Turnips and beets awating their vinegar bath

But what turns white turnips into pink pickles? It turns out sliced beets do, and a bunch of beets arrived fortuitously in the next box. Google led me to a recipe on the madKnews blog, and I put my turnips in to pickle before leaving on my big Midwestern adventure. (These are “refrigerator pickles” so they don’t get canned, just stuck in the fridge to sit in a vinegar solution.)

Tonight the pickles had their grand unveiling. They’d been hanging out in their vinegar baths for thirteen days, several days more than the recipe recommended, so I wasn’t sure what to expect. Duck and I wanted to showcase them in their optimal setting, so we made homemade falafel to put on fresh lavash bread with heirloom tomatoes, tender red leaf lettuce, a squeeze of meyer lemon and a generous spread of Haig’s baba ganoush, a local delicacy and one of my favorite things.

We tried the pickles straight first, and then rolled them into sandwiches with all the other goodies. The first pickle-only bite was so spicy, I felt like I’d licked the maror dish at Passover (that would be a bowl of horseradish for those of you who are seder-uninitiated). And Duck made a face when he tried his that made me certain I was going to be eating two jars of turnip pickles by my lonesome. But then his fingers kept sneaking back into the jar.

“You like them!,” I exclaimed.

“I don’t know if I like them,” he replied, “but I seem to be addicted to them.” At least that’s what I think he said – his mouth was full of turnip pickle at the time.

Subsequent bites proved a little more mellow. And the little guys were absolutely phenomenal in our falafel wraps. I’m having a hard time finding words to describe their flavor. Zesty, certainly. And so yummy I was stuffing another little slice into each bite of my wrap. It looks like, after what ended up being considerably more than four tries, I have at last found a way to enjoy my turnips! Continue reading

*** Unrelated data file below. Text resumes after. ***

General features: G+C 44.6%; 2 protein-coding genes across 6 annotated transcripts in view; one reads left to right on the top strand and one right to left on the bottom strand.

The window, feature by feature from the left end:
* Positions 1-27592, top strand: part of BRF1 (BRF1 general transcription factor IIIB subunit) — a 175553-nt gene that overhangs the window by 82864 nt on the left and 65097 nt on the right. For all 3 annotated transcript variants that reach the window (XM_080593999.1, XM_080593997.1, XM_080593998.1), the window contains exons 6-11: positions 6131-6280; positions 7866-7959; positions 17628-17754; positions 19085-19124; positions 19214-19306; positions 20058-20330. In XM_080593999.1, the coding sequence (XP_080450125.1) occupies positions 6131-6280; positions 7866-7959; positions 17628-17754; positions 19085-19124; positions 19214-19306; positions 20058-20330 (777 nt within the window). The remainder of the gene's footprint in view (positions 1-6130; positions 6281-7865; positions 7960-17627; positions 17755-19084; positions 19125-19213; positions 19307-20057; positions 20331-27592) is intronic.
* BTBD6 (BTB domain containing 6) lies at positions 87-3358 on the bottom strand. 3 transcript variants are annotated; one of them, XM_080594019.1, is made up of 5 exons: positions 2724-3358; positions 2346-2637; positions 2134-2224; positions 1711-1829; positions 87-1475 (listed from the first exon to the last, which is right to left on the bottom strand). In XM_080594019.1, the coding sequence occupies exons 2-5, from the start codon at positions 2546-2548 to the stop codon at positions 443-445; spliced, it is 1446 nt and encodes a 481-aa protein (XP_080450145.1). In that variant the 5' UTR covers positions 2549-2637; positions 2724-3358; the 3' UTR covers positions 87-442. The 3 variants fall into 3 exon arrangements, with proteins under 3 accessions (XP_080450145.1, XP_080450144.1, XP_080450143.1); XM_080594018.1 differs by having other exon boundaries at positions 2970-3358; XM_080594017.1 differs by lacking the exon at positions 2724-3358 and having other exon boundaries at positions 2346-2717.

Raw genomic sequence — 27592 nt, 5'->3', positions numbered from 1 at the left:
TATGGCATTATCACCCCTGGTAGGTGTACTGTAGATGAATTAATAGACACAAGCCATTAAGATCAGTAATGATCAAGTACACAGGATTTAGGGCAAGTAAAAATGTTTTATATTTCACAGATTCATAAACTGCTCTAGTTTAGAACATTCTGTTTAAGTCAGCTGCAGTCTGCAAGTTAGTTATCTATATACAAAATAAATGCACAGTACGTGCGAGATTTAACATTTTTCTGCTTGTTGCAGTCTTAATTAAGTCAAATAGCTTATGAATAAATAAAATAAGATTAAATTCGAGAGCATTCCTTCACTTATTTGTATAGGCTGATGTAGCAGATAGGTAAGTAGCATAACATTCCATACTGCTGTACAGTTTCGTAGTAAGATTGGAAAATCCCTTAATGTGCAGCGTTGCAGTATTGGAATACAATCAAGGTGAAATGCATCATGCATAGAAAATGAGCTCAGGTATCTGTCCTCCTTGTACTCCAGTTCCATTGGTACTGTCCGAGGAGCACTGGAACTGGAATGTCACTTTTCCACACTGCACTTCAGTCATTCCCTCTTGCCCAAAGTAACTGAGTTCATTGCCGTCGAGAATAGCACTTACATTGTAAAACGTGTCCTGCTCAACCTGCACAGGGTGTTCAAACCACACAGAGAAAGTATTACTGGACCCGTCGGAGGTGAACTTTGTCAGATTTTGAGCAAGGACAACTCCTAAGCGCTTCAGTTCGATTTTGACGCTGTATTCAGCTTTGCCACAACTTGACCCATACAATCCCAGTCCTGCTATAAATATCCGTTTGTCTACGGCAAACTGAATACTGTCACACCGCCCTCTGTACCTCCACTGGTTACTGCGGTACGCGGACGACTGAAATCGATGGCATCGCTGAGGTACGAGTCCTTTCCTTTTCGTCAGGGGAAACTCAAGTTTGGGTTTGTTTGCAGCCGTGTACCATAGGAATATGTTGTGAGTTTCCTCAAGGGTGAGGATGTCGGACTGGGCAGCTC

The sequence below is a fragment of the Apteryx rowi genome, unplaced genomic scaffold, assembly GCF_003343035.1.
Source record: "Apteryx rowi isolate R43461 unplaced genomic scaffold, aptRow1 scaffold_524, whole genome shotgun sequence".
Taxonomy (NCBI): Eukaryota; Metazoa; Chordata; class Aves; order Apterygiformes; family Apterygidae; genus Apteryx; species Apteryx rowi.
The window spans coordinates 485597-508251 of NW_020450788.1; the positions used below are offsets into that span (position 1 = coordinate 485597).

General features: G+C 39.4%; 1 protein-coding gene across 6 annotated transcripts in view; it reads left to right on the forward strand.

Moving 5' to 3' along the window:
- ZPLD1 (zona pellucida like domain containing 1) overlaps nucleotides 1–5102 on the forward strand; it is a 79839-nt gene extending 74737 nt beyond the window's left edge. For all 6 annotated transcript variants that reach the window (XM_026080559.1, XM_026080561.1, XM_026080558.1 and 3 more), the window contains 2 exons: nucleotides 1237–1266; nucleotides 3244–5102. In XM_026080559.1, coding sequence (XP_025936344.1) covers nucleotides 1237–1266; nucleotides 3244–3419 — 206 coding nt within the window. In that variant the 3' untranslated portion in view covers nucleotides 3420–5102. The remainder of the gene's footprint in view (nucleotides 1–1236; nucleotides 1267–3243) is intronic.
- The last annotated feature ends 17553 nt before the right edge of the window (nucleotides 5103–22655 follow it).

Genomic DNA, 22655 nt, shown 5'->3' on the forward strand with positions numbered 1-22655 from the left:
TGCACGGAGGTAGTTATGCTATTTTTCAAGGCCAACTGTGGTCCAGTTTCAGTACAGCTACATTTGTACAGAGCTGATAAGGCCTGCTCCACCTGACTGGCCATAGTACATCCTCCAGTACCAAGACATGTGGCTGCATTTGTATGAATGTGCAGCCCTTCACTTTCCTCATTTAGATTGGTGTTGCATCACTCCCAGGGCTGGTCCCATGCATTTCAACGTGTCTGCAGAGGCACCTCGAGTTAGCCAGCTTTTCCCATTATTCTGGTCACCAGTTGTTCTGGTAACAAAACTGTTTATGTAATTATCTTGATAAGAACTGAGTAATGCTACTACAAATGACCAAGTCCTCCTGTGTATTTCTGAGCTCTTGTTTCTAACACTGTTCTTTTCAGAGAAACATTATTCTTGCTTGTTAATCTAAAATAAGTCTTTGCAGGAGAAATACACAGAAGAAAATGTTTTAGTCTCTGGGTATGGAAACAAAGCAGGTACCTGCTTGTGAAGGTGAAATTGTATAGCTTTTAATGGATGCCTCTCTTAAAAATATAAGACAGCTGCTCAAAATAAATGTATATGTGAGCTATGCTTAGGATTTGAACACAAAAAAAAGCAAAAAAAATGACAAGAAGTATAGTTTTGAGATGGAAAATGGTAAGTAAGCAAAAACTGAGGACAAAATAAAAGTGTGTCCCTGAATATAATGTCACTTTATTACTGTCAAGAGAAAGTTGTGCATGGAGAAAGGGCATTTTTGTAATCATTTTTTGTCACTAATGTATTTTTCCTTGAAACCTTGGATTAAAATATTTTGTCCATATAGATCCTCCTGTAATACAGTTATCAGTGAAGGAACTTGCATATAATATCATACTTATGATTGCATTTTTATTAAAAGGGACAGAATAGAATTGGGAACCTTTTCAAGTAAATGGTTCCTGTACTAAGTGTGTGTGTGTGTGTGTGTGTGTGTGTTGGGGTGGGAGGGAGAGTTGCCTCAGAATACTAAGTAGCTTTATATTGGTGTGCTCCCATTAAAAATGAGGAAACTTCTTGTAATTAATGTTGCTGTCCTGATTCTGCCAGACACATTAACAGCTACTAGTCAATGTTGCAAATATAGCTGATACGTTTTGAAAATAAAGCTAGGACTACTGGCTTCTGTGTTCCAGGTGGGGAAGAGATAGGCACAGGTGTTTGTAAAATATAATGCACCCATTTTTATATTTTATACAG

Sweet potato and kale

When I think of sweet potato and kale soup, I think of winter, no question. It sounds like a healthy but still sturdy and comforting dish to make when the temperatures drop and just going outside seems to take more energy than usual. But one of the nice things about my box is that it keeps me truly seasonal. And this doesn’t just mean swearing off tomatoes for eight months of the year. It also means discovering that sweet potatoes and kale can be spring/summer seasonal vegetables. How do I know this? Well, there’s no hothouse at Eatwell, and it’s currently June, and there are the tenderest, most adorable sweet potatoes and a beautiful bunch of kale in my box.

Considering that I’m in San Francisco, summer is sadly often the time when you need a hearty, warming meal. Haven’t you heard the quote, widely attributed to Mark Twain? “The coldest winter I ever spent was a summer in San Francisco.”

Sweet Potato and Kale Soup with Fennel Seed and Ginger

In addition to the sweet potatoes and kale, my box this week also included a newsletter featuring a recipe for sweet potato and kale soup. Duck and I decided this wasn’t the best use of our gorgeous bunch of purple-tinged kale (we love it so much plain – no, we crave it plain – that the box can’t even keep up with our appetite for plain kale, much less have anything leftover to be sticking in soups) but then Duck went out of town before we could eat the kale and I just couldn’t stop thinking about this soup.

I decided to make a batch of it, and I am really, really glad I did. The recipe brings out perfectly the sweetness of both the kale and the sweet potatoes, and the fennel seed manages to be interesting without being overpowering. I slightly tweaked the original recipe, which seems to be a home-invented one from another Eatweller. I changed the proportions and only blended part of the soup, so the texture I ended up with may be rather different from the original intent, but I thought it was perfect. I also worked a little FASS magic and added a touch of lemon juice – the dish is already perfect on the sweet and salty, and the cheese or yogurt or cream at the end takes care of fat, but it needed just a hint of acid for my tastes.

The recipe follows… Continue reading